Screenwriter Clive Exton made some changes to Christie's novel. He deleted a few characters, changed Poirot's relationship with Ackroyd from simply neighbor to old friend, and added Chief Inspector Japp to the cast of characters. This last change greatly affected the story's narrative. Christie's novel was narrated by the Dr. Sheppard character. By having Japp replace him as Poirot's closest ally, Exton nearly made Dr. Sheppard irrelevant. Exton ended up doing the same to a character in 2001's "MURDER IN MESOPOTAMIA", when he added Arthur Hastings to the story, allowing the story's true narrator, Nurse Amy Leatheran to become irrelevant. However, the addition of Japp to "THE MURDER OF ROGER ACKROYD" transformed Christie's story from a unique tale, to something . . . well, rather typical. With the addition of Japp, the story became another typical Christie murder mystery set in a small village. Pity.
I also believe that Exton damaged Christie's original narrative even further with other major changes. One, he revealed major hints of the killer's identity before Poirot could expose the former. And once the killer was exposed, audiences were subjected to a theatrical and rather silly chase scene throughout Ackroyd's factoy, involving the police. And if I must be honest, I found myself wondering why on earth Poirot had decided to retire as a detective and move to the country in the first place. How long had he been gone before his reunion with Chief Inspector Japp?
Was there anything I like about "THE MURDER OF ROGER ACKROYD"? I thought it was a tasteful movie, thanks to Rob Harris' production designs that beautifully recaptured rural England in the mid-1930s. His work was ably complimented by Katie Driscoll's art direction, and Charlotte Holdich's costume designs. In fact, I can honestly say that the latter did a first-rate job in not only creating costumes for that particular era, but specifically for each character. Although some of Exton's narrative changes robbed the story of its famous plot twist and featured a badly-handled revelation of the murderer, I will give kudos to the screenwriter for creating a plausible murder mystery that made it somewhat difficult for any viewer not familiar with Christie's novel, to guess the killer's identity . . . to a certain point.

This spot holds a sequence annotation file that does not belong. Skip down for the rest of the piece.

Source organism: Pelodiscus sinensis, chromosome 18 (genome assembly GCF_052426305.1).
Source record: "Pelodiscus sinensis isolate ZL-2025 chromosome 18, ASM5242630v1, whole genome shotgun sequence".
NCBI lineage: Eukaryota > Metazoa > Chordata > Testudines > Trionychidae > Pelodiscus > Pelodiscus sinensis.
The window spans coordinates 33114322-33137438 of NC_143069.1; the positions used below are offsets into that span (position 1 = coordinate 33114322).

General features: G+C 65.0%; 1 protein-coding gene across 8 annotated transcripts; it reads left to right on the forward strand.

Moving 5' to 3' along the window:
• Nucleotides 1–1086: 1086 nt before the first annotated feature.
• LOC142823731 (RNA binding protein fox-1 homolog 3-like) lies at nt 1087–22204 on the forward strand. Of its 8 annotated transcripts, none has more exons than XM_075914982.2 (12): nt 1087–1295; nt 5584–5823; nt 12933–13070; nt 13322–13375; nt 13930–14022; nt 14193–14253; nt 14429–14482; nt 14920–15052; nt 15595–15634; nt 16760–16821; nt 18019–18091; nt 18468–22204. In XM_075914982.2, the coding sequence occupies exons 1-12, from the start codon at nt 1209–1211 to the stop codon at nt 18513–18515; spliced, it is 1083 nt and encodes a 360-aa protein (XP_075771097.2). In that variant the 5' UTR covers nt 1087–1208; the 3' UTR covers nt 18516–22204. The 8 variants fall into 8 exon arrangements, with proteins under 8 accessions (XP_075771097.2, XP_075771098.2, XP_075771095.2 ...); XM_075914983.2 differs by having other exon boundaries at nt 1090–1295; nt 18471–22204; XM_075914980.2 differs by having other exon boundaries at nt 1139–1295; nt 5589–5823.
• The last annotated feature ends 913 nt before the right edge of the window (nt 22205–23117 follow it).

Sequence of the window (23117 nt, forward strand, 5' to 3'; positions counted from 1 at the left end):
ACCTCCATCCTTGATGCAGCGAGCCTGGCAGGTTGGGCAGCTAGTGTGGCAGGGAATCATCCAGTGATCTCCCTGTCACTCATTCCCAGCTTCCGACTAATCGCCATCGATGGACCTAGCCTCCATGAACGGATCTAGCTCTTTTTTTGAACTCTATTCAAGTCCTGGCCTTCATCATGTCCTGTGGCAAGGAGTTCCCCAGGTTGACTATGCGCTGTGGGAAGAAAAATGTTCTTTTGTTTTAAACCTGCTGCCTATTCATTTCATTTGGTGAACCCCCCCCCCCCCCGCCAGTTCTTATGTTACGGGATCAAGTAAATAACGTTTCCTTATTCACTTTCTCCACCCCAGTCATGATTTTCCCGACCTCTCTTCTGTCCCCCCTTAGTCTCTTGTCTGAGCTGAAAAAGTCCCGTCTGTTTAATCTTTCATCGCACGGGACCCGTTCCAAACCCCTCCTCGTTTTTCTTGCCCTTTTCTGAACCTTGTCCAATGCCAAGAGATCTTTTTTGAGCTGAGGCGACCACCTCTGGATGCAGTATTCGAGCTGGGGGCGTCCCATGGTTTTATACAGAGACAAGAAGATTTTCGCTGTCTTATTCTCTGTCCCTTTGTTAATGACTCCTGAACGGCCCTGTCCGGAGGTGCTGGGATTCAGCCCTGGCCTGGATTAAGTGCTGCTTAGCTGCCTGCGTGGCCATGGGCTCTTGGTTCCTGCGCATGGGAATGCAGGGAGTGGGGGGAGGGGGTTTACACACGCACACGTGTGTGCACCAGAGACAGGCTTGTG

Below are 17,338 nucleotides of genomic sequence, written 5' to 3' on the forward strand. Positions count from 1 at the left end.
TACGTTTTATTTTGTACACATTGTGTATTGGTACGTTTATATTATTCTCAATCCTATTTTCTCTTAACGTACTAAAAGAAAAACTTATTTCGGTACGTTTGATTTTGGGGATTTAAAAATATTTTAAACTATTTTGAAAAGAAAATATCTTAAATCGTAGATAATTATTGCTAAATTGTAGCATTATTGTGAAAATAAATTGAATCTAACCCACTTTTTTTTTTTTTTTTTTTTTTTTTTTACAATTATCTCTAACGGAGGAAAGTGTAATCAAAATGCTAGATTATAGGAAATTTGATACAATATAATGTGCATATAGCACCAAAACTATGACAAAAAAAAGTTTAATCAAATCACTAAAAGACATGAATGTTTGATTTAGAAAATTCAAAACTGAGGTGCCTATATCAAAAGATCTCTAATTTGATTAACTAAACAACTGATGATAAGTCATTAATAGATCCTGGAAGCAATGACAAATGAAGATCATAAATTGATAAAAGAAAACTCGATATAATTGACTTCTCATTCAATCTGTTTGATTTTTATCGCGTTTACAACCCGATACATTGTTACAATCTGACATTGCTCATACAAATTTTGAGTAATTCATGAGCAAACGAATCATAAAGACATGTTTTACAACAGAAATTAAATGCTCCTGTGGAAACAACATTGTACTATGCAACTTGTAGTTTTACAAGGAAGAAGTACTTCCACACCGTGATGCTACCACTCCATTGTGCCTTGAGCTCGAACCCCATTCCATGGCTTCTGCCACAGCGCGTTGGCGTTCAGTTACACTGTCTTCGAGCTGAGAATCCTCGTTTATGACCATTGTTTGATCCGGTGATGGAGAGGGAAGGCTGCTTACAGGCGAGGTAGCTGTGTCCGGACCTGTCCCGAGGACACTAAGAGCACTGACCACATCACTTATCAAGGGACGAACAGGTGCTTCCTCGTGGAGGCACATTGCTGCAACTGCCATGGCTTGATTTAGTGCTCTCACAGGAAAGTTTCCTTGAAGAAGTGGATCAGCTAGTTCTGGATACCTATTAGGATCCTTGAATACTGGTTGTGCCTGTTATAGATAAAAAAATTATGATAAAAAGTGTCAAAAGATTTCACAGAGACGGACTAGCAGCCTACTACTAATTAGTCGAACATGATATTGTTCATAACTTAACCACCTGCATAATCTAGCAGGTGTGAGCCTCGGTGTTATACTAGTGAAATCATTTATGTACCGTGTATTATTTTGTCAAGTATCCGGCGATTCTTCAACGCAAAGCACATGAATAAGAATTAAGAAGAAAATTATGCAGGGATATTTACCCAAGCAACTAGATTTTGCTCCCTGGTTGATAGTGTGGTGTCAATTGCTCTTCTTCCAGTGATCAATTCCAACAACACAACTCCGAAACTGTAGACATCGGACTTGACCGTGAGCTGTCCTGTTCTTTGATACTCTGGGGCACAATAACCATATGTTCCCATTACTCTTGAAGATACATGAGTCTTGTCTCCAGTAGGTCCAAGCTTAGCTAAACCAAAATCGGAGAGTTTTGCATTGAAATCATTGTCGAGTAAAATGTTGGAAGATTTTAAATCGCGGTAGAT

The movie also featured some solid performances. David Suchet gave his usual competent performance as Hercule Poirot. He had one rather amusing scene in which the Belgian detective struggled with the vegetable marrows in his garden. I could say the same about Philip Jackson's performance as Inspector Japp. Both Oliver Ford-Davies and Selina Cadell were amusing as the much put upon Dr. James Sheppard and his very nosy sister, Caroline. I read somewhere that the Caroline Sheppard character may have been a forerunner of the Jane Marple character. Malcolm Terris gave a very emotional performance as the story's victim, Roger Ackroyd. Both Daisy Beaumont and Flora Montgomery were also effectively emotional as Ursula Bourne and Flora Ackroyd (the victim's niece) - the two women in the life of Ralph Paton, Ackroyd's stepson and major suspect. Speaking of the later, Jamie Bamber gave a solid performance as Ralph. But honestly, he did not exactly rock my boat. However, I was impressed by Roger Frost's portrayal of Ackroyd's butler, Parker. I thought he did a very good job in portraying the different aspects of the competent, yet rather emotional manservant.